Postcard from Kuala Lumpur, Malaysia

Ten days into our trip we headed to Kuala Lumpur, the cultural, financial, and economic center of Malaysia. From first glance, KL is pulsing with diversity. The most colorful people walk the streets hailing from countries near and far, each traveller rugged in their own unique way. The streets are covered in grit, the alleyways adorned in urban graffiti, and the echoing chants of the Islamic call to prayer bounce off buildings in the distance.

street art in KL

at Jamek Mosque listening to the call to prayer

which train do we take?

With a population mostly made up of Malays, Chinese, and Indians, the city held our attention with tasty food, crowded markets, and an interesting blend of colonial, Asian, and Malay-Islamic architecture. So far, we’ve made a point to explore the public transportation systems of each new place for fun and pinching pennies. KL was nothing like Hong Kong or Singapore, and not in a good way. Between the light rail, rapid transit, monorail, and commuter rail our heads were spinning with confusion and frustration. Maps showed the rails interconnected, but in truth we had to walk out of a station, cross a street, and turn a corner, in order to board the next line. Not a user-friendly system!

Jenny, part of the mix

Indian food on a banana leaf (yum!), Merdeka Square flagpole (the exact location where Malaysia declared independence from the United Kingdom), flower offerings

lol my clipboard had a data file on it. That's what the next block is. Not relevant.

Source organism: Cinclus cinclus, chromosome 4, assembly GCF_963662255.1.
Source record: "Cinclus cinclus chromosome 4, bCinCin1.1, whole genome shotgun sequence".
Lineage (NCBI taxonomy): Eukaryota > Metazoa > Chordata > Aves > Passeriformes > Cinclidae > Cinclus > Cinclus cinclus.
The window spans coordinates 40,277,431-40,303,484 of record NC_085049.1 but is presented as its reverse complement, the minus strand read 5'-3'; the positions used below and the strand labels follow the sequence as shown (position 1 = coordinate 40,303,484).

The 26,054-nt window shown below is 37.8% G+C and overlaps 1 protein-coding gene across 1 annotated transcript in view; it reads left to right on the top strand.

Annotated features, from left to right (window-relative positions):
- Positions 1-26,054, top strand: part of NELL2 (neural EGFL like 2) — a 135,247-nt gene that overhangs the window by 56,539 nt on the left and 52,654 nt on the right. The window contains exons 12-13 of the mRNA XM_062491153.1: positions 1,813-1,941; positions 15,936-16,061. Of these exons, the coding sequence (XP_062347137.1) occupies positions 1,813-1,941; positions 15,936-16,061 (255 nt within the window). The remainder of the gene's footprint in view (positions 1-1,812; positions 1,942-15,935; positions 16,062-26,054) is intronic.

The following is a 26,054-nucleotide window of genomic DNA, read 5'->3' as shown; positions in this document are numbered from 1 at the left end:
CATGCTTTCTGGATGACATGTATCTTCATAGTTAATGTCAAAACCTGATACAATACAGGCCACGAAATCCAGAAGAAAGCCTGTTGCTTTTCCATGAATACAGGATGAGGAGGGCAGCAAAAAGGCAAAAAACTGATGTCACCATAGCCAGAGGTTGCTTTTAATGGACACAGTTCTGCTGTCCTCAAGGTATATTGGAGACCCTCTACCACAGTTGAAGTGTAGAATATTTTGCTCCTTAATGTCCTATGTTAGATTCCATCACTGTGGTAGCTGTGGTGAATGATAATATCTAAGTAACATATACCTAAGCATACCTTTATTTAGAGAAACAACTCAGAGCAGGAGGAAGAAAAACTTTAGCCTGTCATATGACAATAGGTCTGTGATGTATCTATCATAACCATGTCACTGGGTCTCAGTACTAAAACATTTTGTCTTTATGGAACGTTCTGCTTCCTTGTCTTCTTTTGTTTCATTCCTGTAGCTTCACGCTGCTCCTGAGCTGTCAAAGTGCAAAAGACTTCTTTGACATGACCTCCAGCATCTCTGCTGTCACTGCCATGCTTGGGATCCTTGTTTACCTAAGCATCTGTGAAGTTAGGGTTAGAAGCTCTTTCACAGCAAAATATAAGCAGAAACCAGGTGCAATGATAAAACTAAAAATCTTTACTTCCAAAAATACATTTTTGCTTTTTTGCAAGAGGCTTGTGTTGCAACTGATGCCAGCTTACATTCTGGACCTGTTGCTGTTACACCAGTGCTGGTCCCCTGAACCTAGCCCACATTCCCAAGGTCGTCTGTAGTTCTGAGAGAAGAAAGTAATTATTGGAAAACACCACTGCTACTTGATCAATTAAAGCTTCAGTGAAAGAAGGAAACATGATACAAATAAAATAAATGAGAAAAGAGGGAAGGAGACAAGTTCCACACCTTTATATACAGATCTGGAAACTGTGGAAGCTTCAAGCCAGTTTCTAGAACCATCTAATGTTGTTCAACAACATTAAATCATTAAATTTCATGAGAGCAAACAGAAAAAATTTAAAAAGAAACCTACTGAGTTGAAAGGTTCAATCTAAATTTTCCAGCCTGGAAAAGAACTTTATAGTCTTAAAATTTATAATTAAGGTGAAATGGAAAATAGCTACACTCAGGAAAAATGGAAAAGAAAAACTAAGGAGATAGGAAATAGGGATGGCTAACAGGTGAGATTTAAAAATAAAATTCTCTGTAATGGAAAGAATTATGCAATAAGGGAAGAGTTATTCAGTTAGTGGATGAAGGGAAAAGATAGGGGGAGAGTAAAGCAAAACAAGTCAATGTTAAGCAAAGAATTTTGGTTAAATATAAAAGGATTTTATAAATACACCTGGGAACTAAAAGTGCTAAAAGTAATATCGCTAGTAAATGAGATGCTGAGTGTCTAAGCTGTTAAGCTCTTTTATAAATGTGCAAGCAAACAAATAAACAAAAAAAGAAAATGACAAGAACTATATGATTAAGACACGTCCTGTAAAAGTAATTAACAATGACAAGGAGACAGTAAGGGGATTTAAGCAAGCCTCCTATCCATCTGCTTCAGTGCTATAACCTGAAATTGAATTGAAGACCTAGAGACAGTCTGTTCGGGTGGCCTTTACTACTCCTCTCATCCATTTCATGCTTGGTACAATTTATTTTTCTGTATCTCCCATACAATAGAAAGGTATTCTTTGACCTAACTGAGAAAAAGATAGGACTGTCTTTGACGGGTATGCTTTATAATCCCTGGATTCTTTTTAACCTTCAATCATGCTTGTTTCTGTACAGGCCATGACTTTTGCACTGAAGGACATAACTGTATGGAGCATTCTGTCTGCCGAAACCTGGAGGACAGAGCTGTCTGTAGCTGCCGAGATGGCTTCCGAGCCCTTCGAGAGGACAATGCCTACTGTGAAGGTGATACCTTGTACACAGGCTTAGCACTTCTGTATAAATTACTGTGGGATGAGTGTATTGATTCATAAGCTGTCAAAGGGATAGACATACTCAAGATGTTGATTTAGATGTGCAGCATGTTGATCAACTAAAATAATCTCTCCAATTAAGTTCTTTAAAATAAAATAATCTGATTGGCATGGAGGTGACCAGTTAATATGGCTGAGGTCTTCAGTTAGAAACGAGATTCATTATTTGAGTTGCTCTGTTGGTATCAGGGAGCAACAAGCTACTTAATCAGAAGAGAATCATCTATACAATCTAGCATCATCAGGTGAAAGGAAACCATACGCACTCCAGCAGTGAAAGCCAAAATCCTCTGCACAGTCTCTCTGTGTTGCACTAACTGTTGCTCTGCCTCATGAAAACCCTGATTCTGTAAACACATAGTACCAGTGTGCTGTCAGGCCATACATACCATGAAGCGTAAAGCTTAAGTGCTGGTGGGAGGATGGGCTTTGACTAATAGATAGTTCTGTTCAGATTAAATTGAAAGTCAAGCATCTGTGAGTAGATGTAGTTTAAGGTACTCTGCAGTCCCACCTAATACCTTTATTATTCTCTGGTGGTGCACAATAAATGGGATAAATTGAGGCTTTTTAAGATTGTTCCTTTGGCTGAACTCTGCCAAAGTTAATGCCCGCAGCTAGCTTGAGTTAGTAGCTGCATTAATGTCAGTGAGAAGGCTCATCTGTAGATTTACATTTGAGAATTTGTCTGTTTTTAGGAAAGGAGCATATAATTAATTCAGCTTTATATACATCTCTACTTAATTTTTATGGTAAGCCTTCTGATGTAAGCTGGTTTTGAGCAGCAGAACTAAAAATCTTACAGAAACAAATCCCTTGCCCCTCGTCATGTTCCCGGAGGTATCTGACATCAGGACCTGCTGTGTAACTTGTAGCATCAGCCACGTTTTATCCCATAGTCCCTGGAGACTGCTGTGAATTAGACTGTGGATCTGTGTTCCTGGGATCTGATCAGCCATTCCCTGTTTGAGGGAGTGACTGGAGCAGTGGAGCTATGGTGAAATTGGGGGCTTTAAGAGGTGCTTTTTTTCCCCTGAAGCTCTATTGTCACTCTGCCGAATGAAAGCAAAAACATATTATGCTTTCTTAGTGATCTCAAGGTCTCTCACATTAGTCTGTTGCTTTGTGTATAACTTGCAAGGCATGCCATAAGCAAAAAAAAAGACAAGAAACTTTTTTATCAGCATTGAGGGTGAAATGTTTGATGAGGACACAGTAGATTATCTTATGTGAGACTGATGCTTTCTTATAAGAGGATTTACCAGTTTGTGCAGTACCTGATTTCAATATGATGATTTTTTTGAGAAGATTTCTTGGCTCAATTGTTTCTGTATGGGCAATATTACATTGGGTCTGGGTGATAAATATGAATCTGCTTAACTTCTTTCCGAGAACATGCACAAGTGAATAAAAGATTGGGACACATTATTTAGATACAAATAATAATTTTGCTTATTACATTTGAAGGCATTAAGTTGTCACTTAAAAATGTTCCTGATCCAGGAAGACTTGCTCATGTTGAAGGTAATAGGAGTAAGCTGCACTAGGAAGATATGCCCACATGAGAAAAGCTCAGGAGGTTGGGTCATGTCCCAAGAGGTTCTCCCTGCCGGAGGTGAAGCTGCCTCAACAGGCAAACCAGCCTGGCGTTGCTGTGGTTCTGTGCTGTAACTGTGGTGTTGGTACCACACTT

One of KL’s claims to fame are the Petronas Twin Towers, the tallest twin buildings ever built. At 1, 483 feet these beauties glow in the night sky like giant crystals, resembling Islamic art motifs. Tickets to the top sell out quick so we arched our necks to view them from the ground.

Ian dwarfed by the Petronas Twin Towers

Travel fatigue caught up to us in KL. The blazing heat, frequent transport, and accommodation turn-over converted into some good afternoon naps in our cozy hostel. Being back in a somewhat dirty city with litter on the sidewalks, crowds to maneuver,  and puddles to step over probably exhausted us too. Compared to Singapore (our last reference point), KL has a lot of character: a surprising smorgasbord of people and ethnicities, an urban flow of traffic and pollution, and a delicious and budget-friendly selection of local eats.

cool digs in KL

Our RATINGS: (out of 10)

  • Transportation               5          (overcomplicated and a headache to navigate)
  • Weather                           7         (hot sunshine, occasional rainfall. bad hair days)
  • English Proficiency        8         (easy to communicate. adopted unofficial language)
  • Cleanliness                      4         (cracking sidewalks, garbage, and stinky smells)
  • City Pulse                         7        (dedicated religious practices & high-tech architecture)

Kuala Lumpur and some places we've been

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2 Responses to Postcard from Kuala Lumpur, Malaysia

  1. The Indian food looks delish!! 🙂

  2. Pingback: East Asia Blog Round-Up : 25/3/2012 | Eye on East Asia

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